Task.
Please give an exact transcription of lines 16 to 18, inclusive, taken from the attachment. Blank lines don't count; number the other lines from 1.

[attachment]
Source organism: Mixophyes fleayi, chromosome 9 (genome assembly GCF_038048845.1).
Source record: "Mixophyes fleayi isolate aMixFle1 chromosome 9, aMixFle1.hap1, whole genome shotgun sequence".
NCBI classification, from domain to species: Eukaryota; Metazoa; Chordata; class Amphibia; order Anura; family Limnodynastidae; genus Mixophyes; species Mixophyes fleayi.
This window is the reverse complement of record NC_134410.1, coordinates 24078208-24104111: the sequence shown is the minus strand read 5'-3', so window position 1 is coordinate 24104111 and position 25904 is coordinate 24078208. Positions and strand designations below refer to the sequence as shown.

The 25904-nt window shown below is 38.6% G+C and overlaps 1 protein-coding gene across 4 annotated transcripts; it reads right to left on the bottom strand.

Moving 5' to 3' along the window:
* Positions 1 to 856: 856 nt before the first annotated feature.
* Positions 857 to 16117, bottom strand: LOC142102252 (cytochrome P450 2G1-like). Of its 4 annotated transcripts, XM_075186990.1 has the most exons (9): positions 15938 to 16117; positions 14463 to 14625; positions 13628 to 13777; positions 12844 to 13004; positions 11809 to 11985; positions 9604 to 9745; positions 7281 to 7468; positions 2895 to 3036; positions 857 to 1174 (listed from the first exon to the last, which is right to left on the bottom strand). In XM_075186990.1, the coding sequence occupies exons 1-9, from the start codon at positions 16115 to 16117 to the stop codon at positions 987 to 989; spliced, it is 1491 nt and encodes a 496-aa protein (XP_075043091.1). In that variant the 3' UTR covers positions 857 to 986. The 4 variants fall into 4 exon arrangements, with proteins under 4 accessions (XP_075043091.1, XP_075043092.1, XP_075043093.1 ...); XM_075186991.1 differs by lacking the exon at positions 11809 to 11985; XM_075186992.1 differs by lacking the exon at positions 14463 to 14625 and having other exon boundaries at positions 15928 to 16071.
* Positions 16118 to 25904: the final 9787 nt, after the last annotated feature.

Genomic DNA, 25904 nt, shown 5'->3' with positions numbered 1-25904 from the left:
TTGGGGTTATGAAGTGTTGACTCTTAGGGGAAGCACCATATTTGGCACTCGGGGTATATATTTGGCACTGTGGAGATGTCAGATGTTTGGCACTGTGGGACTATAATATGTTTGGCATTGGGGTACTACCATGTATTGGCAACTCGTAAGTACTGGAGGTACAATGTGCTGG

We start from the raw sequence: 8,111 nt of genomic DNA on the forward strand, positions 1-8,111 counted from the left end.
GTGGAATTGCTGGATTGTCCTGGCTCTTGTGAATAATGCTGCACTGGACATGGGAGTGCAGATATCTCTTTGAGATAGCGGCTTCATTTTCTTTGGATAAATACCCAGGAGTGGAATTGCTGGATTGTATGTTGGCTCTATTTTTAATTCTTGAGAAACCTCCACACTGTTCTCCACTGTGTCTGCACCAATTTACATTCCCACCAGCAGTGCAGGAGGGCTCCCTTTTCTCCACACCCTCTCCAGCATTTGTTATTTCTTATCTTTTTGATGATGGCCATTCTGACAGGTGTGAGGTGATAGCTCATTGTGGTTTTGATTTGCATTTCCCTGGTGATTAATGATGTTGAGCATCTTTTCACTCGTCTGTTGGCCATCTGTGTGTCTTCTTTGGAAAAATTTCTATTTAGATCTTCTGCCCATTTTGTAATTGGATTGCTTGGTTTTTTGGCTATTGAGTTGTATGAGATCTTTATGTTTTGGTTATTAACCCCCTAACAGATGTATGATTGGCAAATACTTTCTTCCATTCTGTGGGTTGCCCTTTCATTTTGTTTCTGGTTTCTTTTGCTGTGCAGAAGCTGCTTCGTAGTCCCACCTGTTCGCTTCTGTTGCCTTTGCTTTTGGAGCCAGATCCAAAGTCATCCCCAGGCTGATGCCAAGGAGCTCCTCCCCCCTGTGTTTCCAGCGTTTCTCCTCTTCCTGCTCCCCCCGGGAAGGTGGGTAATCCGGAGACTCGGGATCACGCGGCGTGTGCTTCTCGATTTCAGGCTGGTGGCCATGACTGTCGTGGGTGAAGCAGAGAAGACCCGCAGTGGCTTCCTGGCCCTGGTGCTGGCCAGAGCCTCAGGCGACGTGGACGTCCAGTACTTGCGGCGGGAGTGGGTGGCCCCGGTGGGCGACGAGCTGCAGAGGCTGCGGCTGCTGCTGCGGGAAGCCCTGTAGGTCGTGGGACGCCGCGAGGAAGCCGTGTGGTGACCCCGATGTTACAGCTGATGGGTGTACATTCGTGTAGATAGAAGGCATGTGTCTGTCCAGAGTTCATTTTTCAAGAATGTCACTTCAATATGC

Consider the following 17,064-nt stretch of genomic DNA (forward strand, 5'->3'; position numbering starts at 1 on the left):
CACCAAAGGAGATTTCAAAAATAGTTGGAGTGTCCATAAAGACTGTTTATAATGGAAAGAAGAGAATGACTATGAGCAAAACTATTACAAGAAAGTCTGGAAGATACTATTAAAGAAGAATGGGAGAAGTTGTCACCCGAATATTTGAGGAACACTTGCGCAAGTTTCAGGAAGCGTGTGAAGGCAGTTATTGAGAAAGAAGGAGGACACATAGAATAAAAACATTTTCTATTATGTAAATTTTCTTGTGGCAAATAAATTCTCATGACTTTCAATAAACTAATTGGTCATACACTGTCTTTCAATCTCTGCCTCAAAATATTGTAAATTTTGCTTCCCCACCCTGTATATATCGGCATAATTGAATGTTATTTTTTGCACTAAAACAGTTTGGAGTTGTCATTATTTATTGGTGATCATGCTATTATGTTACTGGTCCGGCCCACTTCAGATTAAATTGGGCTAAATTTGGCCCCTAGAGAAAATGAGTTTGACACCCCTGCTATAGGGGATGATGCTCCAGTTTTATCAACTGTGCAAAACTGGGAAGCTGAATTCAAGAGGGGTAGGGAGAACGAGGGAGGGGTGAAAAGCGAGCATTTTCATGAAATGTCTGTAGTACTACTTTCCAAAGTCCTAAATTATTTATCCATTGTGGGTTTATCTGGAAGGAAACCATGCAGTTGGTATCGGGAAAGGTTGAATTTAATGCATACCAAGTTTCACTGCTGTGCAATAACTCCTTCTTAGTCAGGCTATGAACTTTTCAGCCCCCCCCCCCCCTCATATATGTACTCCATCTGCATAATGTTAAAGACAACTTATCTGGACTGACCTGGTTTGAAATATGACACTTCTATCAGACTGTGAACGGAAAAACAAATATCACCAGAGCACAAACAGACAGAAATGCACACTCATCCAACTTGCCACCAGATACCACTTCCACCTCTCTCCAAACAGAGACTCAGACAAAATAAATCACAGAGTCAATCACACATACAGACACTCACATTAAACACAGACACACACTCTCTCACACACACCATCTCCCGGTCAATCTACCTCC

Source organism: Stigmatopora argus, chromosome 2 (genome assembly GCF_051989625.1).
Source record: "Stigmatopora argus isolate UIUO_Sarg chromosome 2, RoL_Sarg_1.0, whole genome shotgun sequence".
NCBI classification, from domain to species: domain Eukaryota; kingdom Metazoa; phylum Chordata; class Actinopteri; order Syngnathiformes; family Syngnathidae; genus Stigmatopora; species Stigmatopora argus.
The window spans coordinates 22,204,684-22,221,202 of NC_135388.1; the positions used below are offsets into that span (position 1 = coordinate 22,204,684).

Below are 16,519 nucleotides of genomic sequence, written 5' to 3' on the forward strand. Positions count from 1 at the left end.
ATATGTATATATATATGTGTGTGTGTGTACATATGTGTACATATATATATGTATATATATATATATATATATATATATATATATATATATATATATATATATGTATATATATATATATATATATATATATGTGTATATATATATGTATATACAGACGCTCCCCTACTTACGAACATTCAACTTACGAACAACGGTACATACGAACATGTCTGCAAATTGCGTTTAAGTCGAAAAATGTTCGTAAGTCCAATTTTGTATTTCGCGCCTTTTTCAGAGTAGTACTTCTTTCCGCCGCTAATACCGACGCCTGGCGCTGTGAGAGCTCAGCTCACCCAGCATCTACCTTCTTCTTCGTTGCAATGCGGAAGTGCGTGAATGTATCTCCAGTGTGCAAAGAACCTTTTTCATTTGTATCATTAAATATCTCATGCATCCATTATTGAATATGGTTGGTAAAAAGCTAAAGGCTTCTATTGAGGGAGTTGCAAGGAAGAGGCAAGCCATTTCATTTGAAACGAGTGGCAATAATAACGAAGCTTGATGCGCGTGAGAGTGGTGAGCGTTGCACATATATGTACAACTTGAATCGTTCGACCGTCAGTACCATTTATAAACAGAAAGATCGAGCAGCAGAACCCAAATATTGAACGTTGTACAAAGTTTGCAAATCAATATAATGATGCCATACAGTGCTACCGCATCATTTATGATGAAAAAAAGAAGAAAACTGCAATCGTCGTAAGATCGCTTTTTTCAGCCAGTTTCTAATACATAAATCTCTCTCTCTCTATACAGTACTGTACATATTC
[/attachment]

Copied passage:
Source organism: Stigmatopora argus, chromosome 2 (genome assembly GCF_051989625.1).
Source record: "Stigmatopora argus isolate UIUO_Sarg chromosome 2, RoL_Sarg_1.0, whole genome shotgun sequence".
NCBI classification, from domain to species: domain Eukaryota; kingdom Metazoa; phylum Chordata; class Actinopteri; order Syngnathiformes; family Syngnathidae; genus Stigmatopora; species Stigmatopora argus.